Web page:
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Preparing for the Wave of BI Claims in the Wake of COVID-19

The effects of COVID-19 have not just been an interruption to business, but a global crisis that has served as an interruption to our entire economy. It has deeply impacted several industries, leaving businesses to look to insurers to cushion the blow.

The process is already underway, but as the economy starts to come back online, we need to prepare for a wave of Business Interruption claims like we’ve never seen before.

Estimates are in

The American Property Casualty Insurance Association (APCIA) estimates that there could be as many as 30 million claims from small businesses that suffered a COVID related loss. That’s 10 times the amount of claims that have ever been handled in a year.

In 2005, the industry processed more than three million claims from the hurricane season that included Katrina, Rita, Wilma, and several other storms.

New legislation proposes further complications

Several states are already in the process of preparing bills preventing insurers from denying claims based on COVID. However, there’s further concern that some bills hope to retroactively apply coverage to policies explicitly excluding coverage for viruses.

The industry is fighting attempts in a few states, in Congress, and in courts to force it to pay for business income losses that most policies were never intended to cover.

Critics argue that insurers are obligated to cover COVID related business losses - President Donald Trump being one of them to voice his opinion on the matter.

The impact this could have on the industry

The National Association of Insurance Commissioners (NAIC) issued a statement cautioning against and opposing “proposals that would require insurers to retroactively pay unfunded COVID-19 business interruption claims that insurance policies do not currently cover.”

If insurers are required to pay for loss of income that was excluded, never underwritten for, and for which no premium was ever collected, it could put insurers at risk.

“While the U.S. insurance sector remains strong, if insurance companies are required to cover such claims, such an action would create substantial solvency risks for the sector, significantly undermine the ability of insurers to pay other types of claims, and potentially exacerbate the negative financial and economic impacts the country is currently experiencing,” the NAIC said.

What this means for policies moving forward

“Pandemics are an extraordinary catastrophe that can impact nearly every economy in the world, so it is hard to predict and manage the risk,” Sean Kevelighan, CEO of the Insurance Information Institute, stated.

“Pandemic-caused losses are excluded from standard business interruption policies because they impact all businesses, all at the same time. The exclusions for pandemic-caused losses have been incorporated into standard business interruption policies for years.”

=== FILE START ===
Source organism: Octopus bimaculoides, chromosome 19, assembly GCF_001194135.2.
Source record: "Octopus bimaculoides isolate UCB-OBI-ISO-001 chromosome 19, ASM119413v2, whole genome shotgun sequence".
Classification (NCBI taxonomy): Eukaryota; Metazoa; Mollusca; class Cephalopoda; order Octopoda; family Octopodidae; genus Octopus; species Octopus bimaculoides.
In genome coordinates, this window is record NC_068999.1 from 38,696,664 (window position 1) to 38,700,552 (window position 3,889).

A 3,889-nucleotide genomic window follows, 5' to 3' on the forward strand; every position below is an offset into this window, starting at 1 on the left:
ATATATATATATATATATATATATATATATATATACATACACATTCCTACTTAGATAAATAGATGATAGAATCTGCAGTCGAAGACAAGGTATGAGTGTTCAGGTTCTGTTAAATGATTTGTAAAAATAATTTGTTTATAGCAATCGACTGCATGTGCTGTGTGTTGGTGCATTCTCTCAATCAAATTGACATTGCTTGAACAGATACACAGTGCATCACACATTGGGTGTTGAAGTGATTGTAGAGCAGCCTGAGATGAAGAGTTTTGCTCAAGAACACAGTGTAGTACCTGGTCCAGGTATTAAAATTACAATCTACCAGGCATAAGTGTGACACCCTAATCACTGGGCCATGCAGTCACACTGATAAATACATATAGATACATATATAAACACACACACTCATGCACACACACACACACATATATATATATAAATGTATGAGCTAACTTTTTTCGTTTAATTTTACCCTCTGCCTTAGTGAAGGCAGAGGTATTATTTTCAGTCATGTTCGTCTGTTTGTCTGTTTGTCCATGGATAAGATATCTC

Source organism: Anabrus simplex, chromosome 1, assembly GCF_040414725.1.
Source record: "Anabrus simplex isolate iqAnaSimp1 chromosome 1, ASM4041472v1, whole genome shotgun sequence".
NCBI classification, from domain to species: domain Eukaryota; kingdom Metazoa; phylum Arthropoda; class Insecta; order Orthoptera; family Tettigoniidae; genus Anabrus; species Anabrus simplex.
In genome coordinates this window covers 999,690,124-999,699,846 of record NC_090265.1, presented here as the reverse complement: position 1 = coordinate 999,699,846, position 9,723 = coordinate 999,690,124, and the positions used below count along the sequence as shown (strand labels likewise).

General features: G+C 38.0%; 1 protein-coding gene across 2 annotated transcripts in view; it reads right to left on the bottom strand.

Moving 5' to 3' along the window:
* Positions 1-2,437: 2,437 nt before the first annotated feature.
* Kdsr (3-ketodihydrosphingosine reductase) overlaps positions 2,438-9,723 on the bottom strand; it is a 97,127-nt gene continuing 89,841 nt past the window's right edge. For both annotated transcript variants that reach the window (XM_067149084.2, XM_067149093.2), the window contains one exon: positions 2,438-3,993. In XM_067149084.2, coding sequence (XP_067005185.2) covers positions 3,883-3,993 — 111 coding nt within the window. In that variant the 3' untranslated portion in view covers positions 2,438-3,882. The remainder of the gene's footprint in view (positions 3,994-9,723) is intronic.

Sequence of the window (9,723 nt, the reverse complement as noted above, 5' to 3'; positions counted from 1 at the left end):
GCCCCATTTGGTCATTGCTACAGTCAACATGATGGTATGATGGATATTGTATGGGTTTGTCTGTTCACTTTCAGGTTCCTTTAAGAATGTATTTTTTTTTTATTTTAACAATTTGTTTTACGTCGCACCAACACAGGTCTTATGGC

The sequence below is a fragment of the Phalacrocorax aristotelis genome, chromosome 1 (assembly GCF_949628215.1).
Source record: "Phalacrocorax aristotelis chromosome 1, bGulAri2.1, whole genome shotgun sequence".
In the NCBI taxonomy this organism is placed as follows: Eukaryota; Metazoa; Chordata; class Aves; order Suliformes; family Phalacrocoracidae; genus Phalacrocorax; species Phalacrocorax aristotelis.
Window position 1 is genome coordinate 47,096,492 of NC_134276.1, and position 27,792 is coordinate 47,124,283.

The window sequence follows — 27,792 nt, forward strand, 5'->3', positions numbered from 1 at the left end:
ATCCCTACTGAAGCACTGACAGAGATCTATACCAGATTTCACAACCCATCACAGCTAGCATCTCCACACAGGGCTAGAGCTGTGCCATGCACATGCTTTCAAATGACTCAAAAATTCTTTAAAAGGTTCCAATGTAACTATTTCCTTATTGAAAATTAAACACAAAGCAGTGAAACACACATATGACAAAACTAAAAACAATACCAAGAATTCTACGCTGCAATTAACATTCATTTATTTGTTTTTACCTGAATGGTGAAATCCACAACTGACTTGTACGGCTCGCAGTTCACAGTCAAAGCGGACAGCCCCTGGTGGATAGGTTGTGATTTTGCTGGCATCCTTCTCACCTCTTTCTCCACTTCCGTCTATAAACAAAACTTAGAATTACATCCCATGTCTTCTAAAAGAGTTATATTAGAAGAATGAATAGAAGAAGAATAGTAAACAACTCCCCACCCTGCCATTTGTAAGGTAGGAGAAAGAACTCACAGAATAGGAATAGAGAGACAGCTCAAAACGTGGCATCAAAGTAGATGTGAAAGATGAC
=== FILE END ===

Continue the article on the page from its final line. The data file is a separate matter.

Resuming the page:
However, new legislation will force insurers to update their policies. A New Jersey proposal states that every insurance policy for loss or damage to property, which includes business interruption, in force from March 9 will be understood to include coverage for business interruption due to a global virus transmission or pandemic.

Policyholders are speaking up too

Due to the financial pressure being felt in several industries, policyholders are demanding action and are prepared to back up their claims in court.

A number of renowned chefs and restauranteurs have gone as far as banding together to form the Business Interruption Group (BIG), a nonprofit that insists insurers pay owed business losses caused by the coronavirus.

According to their legal counsel, John Houghtaling, they plan to “launch BIG legal action in every state against insurers who deny funds for civil authority coverage.”

They are demanding immediate payment on policies that do not contain a virus exclusion. “We are willing to support federal subsidies for insurers who cooperate with us, but the window for a solution is closing fast.”

Can insurers carry the burden?

The APCIA claims that continuity losses for small businesses are approximately 43 to 72 times the monthly commercial property insurance premiums.

But COVID isn’t the only problem. Insurance stability is especially important in a time of increased natural catastrophes. Spring flooding season is underway, hurricane season is around the corner, and wildfires pose a threat year-round.

Here’s how you can be prepared

  • Keep an eye on new state and federal laws as policies will likely need to be updated accordingly
  • Strategize for litigation and the potential outcomes that may come from these unprecedented cases
  • Secure the facts and documents needed to investigate this impending wave of claims
  • Ensure you have the staff to support these efforts


US Claim Solutions is here to help with experienced adjusters who can both assist in the field and with desk adjusting. We bring extensive knowledge in Business Income to measure the impact on individual businesses, secure the proper documents needed to evaluate claims, and when needed, we work with a team of forensic accountants.


We’re here to service claim needs 24 hours a day, 7 days a week. Email us at or give us a call at (888) 701-1153.



Written by Greg Church

President, US Claim Solutions

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